Produced by Nick Hodson of London, England
“An I.D.B. in South Africa”
The Marked Diamond.
“Who is that beautiful woman in the box opposite us, Herr Schwatka?”
“Which one, Major? There are two, if my eyes may be trusted.”
“She with the dark hair?”
“That is Mrs Laure, and the gentleman is her husband, Donald Laure.”
“What a beautiful creature, is she not?”
“Yes, beautiful indeed, as many of the Cape women are. But the union of European with African produces, in their descendants, beings endowed with strange and inconsistent natures. These two bloods mingle but will not blend; more prominently are these idiosyncrasies developed where the Zulu parentage can be traced, and naturally so, for the Zulus are the most intelligent of all the African tribes. Now they are all love, tenderness, and devotion, ready to make any sacrifice for those on whom their affections are placed; again revengeful, jealous, vindictive.”
“But surely that woman has no African blood in her veins,” said the major.
“Yes,” replied Schwatka, quietly; “but the fact is not generally known.”
“What eyes! I should like to know such a woman. To analyse character moulded in such a form would be a delightful study. And the lady with her, who may she be?” continued the major.
“Miss Kate Darcy, an American lady now visiting her brother, a director in the Standard Diamond Mining Company. These Americans, turn up everywhere,” and Schwatka lifted his shoulders with an expressive shrug.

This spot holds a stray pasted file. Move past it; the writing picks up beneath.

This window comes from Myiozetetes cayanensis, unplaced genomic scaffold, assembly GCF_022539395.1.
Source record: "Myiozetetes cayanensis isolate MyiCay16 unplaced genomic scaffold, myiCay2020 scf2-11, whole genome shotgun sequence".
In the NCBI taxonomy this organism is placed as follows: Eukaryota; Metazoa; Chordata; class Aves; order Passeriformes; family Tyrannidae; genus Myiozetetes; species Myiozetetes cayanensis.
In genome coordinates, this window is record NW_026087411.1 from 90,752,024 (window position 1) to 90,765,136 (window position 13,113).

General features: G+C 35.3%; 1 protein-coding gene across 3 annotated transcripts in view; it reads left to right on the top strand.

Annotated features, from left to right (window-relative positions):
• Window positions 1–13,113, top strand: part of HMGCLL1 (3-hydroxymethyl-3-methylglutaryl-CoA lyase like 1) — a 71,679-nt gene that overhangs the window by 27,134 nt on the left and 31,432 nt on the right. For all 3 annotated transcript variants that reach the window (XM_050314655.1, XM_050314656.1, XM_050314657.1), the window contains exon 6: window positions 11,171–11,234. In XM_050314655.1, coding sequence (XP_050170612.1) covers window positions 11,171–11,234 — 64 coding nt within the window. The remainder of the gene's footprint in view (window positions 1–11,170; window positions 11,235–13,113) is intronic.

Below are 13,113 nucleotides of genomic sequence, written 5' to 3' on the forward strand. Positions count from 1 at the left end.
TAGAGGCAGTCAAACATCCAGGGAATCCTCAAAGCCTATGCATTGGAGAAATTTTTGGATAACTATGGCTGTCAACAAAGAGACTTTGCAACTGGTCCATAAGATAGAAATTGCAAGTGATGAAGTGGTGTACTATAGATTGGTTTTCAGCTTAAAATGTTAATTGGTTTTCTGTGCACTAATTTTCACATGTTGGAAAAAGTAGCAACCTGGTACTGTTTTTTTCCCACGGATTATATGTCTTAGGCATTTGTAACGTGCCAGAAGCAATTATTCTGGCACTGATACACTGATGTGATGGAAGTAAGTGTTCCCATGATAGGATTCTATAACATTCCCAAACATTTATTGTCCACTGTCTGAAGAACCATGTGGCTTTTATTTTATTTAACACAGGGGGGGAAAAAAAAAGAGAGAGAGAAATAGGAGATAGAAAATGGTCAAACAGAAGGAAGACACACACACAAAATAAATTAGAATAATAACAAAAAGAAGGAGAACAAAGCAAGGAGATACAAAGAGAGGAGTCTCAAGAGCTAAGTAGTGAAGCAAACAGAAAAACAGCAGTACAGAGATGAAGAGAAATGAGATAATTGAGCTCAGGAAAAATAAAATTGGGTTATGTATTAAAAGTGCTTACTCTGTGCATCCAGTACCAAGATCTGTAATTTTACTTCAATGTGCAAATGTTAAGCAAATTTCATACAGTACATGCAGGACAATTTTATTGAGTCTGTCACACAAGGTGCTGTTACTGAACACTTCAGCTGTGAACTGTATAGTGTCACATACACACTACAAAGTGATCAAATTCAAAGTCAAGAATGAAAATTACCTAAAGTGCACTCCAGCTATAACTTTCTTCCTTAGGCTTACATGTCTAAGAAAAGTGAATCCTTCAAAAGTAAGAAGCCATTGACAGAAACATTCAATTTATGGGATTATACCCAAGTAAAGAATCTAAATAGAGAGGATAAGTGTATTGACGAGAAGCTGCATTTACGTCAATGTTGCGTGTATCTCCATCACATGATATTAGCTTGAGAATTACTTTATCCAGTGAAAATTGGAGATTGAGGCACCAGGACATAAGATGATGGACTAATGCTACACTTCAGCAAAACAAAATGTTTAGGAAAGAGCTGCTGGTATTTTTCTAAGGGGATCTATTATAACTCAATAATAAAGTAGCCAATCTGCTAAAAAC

“Then the gentleman with her is the brother, eh?” persistently continued the major.
“No, that is Count Telfus, a large dealer in diamonds, said to have made much money. There goes the curtain.”
The preceding conversation between Major Kildare and Herr Schwatka took place in a box of the Theatre Royal on the Kimberley Diamond Fields. As Schwatka looked at Donald Laure, the latter glanced across the house; their eyes met and a sign of recognition passed between them. Presently Mrs Laure turned, disclosing an exquisitely beautiful face, but one apparently unconscious of the effect of its beauty. Her height was slightly below the average, and her form faultless. Her short, black, wavy hair adorned a small but beautifully-shaped head, crowning a swan-like neck, encircled by a necklace of diamonds and rubies sparkling like drops of dew. Her toilet was conspicuous by its elegance—an elegance that well became her unusual style.
Shortly before the end of the first act, while the attention of the audience was riveted on the stage, a man quietly entered the Laure box, and touching Count Telfus on the shoulder whispered a few words in his ear. The Count gave a sudden start, his face blanching perceptibly, but with perfect composure of carriage he arose, and, excusing himself to the ladies, retired from the box. The stranger had entered unnoticed by the other occupants, who were attentively listening to the music of the opera, with the exception of Donald Laure, who had been an observer of the proceeding. As the curtain fell at the end of the act he followed the Count.